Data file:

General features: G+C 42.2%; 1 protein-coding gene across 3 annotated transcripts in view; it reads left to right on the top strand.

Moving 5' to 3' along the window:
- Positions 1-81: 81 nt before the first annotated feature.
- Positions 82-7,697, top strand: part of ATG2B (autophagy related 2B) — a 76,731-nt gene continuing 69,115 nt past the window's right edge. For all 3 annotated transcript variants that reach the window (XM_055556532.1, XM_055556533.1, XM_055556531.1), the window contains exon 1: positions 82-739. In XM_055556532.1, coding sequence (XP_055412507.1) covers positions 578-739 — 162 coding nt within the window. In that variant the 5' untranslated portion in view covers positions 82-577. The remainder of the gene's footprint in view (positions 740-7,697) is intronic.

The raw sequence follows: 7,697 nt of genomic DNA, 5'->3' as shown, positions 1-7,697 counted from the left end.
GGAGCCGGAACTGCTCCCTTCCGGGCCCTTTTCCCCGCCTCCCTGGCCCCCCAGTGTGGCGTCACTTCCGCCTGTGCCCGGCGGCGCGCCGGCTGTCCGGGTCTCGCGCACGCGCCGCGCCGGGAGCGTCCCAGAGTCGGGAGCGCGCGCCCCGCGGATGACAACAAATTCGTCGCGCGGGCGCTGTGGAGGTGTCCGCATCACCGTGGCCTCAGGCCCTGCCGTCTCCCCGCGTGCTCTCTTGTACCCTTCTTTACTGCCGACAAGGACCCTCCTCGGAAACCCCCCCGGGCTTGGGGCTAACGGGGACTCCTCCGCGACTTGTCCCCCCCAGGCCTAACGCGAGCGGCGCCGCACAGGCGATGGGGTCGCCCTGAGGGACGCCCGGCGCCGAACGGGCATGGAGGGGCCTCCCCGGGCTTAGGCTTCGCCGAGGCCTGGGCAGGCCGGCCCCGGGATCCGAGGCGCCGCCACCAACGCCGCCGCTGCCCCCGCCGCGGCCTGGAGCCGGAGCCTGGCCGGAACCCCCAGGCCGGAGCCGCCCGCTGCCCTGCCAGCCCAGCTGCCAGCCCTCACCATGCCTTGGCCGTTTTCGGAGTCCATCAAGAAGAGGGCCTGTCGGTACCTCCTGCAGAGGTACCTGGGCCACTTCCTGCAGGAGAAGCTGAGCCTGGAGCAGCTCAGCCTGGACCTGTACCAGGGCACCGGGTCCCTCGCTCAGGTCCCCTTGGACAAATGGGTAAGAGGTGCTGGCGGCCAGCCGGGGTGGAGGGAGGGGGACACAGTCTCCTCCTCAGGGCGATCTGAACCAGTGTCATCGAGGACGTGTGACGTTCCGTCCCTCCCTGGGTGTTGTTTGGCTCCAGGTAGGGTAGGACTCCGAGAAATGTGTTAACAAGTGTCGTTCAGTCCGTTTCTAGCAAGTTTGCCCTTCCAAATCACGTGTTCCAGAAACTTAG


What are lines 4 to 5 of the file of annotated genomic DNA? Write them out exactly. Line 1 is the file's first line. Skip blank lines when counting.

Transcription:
- Positions 82-7,697, top strand: part of ATG2B (autophagy related 2B) — a 76,731-nt gene continuing 69,115 nt past the window's right edge. For all 3 annotated transcript variants that reach the window (XM_055556532.1, XM_055556533.1, XM_055556531.1), the window contains exon 1: positions 82-739. In XM_055556532.1, coding sequence (XP_055412507.1) covers positions 578-739 — 162 coding nt within the window. In that variant the 5' untranslated portion in view covers positions 82-577. The remainder of the gene's footprint in view (positions 740-7,697) is intronic.

The raw sequence follows: 7,697 nt of genomic DNA, 5'->3' as shown, positions 1-7,697 counted from the left end.